Jennifer Larson, Greek and Latin (Class of 2004)

Jennifer Larson graduated Phi Beta Kappa from UIC in 2004 with a double major in ancient Greek and Latin, taking her degree with distinction. She was the recipient of the Donald and Leah Riddle Prize, which is presented annually to the outstanding graduating senior. She studied law at the University of Chicago, where she was an editor of the Law Review, receiving her LLD in 2008. She is presently employed by the Wall Street law firm of Weil, Gotshal & Manges, where she specializes in bankruptcy and securities litigation.

She says, “I have never regretted my decision to major in Classics. Law school professors failed to intimidate me—after all, what's more daunting than translating one-on-one with a professor who can read an ancient Greek or Latin text without a dictionary? Not only is Classics both an uncommon and highly regarded degree in general, but it demonstrates that a student has a strong work ethic and is committed to perfectionism. Classics is a highly favored major and that I was admitted to Chicago in large part because of my degree in Latin and Greek. My undergraduate degree was also a major factor in landing the job at my present firm. My undergraduate degree in Greek and Latin led to acceptances from the law schools at the universities of Chicago, Michigan, and a few others.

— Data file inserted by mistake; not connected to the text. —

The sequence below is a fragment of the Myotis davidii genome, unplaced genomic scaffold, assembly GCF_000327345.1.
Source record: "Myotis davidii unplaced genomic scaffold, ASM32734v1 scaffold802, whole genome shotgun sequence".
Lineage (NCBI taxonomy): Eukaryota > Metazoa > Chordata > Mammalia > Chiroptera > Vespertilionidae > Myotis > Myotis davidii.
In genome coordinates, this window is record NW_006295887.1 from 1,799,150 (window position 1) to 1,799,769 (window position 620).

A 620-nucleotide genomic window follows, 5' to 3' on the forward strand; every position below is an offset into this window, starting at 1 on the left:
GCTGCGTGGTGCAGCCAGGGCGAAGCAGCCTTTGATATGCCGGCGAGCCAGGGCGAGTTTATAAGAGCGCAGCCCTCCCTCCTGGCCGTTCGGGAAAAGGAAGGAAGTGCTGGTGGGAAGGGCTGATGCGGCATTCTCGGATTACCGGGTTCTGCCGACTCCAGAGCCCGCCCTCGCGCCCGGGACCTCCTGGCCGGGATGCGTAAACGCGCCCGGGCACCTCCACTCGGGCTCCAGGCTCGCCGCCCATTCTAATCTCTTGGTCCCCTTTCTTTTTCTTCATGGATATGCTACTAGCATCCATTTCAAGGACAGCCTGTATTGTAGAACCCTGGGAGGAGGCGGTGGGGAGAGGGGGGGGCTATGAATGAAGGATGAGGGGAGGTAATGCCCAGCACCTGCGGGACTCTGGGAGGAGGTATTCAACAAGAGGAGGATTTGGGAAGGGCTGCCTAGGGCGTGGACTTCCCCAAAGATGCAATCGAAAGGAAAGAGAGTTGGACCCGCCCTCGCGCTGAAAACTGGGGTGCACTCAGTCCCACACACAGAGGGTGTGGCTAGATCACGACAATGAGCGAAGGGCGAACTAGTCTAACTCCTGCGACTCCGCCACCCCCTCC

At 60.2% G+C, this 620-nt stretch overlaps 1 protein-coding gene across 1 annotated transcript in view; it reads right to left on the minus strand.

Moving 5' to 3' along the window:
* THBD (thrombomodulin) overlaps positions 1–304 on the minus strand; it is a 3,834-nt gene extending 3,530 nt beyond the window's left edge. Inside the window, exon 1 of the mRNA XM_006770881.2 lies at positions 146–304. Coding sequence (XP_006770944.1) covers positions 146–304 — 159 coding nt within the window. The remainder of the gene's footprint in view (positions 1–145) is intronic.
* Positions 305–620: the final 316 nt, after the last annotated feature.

The main and lasting benefits of a degree in Classics, especially in language & literature, besides the pleasure of the studies themselves, are a more sophisticated world view, a rigorously analytical mindset, proof of an adventuresome intellect, a trained and purposeful perfectionism, and a flexible writing style. Training in reading texts closely provides practice in analysis within rigid constraints and yet without a single "right" answer to find. Thus studying classical authors prepares the mind to be both disciplined and creative. My Classics professors were, without exception, better and more demanding writing teachers than any English professor I encountered. I'll never forget Professor Dickie telling me that "things" are "what one sends to the laundry," or Professor MacGregor telling me that if I could not translate my sentence into Latin, I was probably writing in abstractions. All the technical terms and advanced writing techniques I know, I learned in my Classics courses: synecdoche and asyndeton, anaphora and chiasmus. All have become tools I no longer use by inadvertence but with deliberation and an appreciation for their effectiveness.”